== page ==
Student Rights and Responsibilities in Michigan

Know your child’s rights (and your own) in the public education system.

Girl smiling in the classroom


According to the Michigan Department of Education, all students have the following rights and responsibilities.

Right to …

  • an education free from discrimination, harassment, and bullying
  • due process
  • protection from the use of any unlawful corporal punishment by school staff
  • freedom of expression
  • freedom from unreasonable searches and seizure

Responsibility to …

  • be in school on time each day unless a tardy or absence is excused (students with more than 10 unexcused absences per school year may be considered truant)
  • participate fully in the learning process
  • reasonably avoid any behavior that is detrimental to their or another student’s educational goals
  • respect school staff and respect other students
  • identify themselves upon request

Students experiencing homelessnes

Children who are displaced have the right to enroll and remain enrolled in their school, per the McKinney-Vento Homeless Assistance Act of 1987 (reauthorized by Title X, Part C of ESEA). Schools must ensure access to transportation and academic supports as deemed necessary.

All public schools should have a designated homeless liaison.

By law, “homelessness” covers a variety of circumstances, from youth who lack a fixed, regular, and adequate nighttime residence to those who live in a motel, hotel, trailer, or emergency shelter to youth in migratory or foster care situations.

Students with special needs

Under the Individuals with Disabilities Education Act (IDEA), students with special needs will receive a “free appropriate public education” tailored to their needs. All public schools must serve students identified for special education.

Parents have the legal right to request an evaluation of their children for special education services at any time. Districts must get parents’ informed consent before providing such services for the first time.

All students should be educated in the “least restrictive environment,” whether in general education classrooms with extra supports or, in some cases, self-contained classrooms or center-based programs.

Services are provided for a wide range of disabilities, including cognitive, emotional or visual impairment, autism, and specific learning disabilities.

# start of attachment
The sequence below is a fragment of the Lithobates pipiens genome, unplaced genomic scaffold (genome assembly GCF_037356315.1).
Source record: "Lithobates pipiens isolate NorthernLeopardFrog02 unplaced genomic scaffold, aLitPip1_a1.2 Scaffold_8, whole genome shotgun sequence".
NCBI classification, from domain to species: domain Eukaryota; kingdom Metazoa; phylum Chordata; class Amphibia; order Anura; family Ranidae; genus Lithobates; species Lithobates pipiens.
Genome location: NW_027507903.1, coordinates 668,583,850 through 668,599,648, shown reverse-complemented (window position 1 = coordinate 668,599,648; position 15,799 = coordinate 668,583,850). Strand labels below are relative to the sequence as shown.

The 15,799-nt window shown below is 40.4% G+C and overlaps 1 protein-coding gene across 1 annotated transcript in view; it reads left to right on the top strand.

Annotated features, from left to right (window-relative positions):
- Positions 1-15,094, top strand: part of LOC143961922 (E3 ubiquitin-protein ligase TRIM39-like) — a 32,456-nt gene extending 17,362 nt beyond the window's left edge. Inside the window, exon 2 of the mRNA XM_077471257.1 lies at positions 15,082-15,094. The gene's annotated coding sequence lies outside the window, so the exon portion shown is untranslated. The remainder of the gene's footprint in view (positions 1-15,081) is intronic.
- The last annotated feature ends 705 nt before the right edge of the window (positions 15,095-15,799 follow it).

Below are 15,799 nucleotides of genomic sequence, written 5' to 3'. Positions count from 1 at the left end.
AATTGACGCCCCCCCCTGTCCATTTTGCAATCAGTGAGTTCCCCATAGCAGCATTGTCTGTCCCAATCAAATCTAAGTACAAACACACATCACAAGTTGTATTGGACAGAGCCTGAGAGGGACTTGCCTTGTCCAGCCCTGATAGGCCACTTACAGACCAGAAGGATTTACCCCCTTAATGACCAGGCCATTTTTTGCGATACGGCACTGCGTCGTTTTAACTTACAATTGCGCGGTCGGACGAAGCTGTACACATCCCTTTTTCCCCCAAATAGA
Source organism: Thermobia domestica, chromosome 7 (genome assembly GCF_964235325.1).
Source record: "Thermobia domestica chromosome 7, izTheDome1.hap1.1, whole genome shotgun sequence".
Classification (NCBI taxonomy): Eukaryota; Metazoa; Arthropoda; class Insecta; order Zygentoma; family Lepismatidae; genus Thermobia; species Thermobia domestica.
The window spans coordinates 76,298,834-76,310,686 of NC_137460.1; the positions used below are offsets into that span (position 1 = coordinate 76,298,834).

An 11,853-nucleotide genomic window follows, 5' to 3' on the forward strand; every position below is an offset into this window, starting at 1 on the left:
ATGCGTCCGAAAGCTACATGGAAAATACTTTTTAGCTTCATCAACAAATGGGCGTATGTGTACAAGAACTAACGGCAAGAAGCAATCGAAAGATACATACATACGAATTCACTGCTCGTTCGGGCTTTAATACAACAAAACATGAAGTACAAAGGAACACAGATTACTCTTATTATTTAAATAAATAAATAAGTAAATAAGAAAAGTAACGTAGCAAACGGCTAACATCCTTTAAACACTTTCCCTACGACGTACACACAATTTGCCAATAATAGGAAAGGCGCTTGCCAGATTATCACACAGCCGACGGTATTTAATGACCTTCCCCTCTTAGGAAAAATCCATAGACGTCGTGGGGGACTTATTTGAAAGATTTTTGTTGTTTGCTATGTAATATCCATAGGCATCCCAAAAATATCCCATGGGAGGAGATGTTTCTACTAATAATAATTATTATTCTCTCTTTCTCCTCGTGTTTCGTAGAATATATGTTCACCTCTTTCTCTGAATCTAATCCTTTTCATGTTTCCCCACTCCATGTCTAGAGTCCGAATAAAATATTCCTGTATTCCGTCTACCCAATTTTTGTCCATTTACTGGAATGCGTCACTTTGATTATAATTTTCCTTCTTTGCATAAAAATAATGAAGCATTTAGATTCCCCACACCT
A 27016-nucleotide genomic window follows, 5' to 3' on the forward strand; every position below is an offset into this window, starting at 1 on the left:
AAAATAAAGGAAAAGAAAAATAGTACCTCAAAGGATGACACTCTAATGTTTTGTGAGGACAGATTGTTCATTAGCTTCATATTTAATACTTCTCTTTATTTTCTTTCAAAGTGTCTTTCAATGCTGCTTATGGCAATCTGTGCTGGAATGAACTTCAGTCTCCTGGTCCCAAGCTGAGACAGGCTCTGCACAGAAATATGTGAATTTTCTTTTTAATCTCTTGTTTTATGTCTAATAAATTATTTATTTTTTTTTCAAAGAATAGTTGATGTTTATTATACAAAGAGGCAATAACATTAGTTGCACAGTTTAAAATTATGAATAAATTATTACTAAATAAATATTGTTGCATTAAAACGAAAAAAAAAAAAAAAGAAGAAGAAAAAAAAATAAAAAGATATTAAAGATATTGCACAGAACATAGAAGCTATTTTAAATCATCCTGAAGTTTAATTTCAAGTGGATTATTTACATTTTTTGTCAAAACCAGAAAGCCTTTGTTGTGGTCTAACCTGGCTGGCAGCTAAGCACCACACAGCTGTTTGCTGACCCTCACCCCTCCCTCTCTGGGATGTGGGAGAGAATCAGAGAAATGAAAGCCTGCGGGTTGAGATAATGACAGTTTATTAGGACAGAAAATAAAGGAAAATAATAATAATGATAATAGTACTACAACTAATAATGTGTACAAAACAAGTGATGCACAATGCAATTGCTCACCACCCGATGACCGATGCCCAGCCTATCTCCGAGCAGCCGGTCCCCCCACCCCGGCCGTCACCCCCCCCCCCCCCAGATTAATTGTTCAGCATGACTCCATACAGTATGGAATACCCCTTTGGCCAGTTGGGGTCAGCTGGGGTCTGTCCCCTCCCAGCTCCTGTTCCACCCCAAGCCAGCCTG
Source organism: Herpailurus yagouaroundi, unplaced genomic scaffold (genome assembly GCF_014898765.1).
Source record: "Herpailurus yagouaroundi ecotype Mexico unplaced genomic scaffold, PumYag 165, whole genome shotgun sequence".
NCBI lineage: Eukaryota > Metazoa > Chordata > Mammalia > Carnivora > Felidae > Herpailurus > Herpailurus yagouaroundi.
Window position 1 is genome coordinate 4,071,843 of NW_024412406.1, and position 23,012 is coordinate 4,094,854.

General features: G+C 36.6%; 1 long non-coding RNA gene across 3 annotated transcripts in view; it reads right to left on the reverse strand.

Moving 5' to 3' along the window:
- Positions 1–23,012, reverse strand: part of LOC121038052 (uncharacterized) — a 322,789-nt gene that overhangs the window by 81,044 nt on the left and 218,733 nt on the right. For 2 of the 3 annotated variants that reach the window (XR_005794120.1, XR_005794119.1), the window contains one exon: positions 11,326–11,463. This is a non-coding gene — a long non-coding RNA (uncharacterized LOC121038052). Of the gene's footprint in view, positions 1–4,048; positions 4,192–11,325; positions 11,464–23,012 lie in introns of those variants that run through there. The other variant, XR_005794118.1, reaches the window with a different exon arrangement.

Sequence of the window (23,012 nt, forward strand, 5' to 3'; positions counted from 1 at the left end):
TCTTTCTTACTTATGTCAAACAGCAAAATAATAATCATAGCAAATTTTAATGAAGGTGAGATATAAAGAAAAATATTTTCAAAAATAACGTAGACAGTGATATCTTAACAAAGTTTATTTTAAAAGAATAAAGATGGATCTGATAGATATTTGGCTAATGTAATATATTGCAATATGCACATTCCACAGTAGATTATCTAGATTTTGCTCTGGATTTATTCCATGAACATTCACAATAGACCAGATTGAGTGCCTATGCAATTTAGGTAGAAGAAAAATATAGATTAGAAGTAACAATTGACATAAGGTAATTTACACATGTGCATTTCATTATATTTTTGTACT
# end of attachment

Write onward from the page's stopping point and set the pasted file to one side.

Services include social work, psychological testing, speech and language therapy, occupational and physical therapy, assistive technology, and more.

Parents have the right to an “independent educational evaluation” of their child at public expense if they disagree with a school district’s evaluation.

Services can be provided to children as early as infancy and up to age 26.

Other special populations

These populations include over-age youth, youth returning from incarceration, English Language Learners, etc.

Under the State School Aid Act, all students have the right to be educated by the district where they reside if they meet age requirements, haven’t graduated, and haven’t been suspended or expelled.

Principals, counselors, and other school or transitional staff may be available to support families in connecting students to education programs.

Under Title VI of the Civil Rights Act of 1964 and Equal Educational Opportunities Act of 1974, public schools must ensure that English Language Learner (ELL) students can participate meaningfully and equally in educational programs.

“I need help!”

If you have concerns about your child’s rights and/or the services that they are receiving, contact the following parties for guidance and resources to mediate the situation.

  1. School leadership (listed in the school profiles)
  2. The district/authorizer that oversees the school (listed in the school profiles; click here to find district and authorizer contact information)
  3. The Michigan Department of Education. Call (888) 320-8384 with questions related to special education.
  4. A community agency (click here to find contact information of helpful community organizations)
  5. United Way’s 211 Service. Talk to a community care advocate by dialing 2-1-1 to find referrals for food, shelter, medical assistance and more. This service is available 24 hours per day, 365 days per year.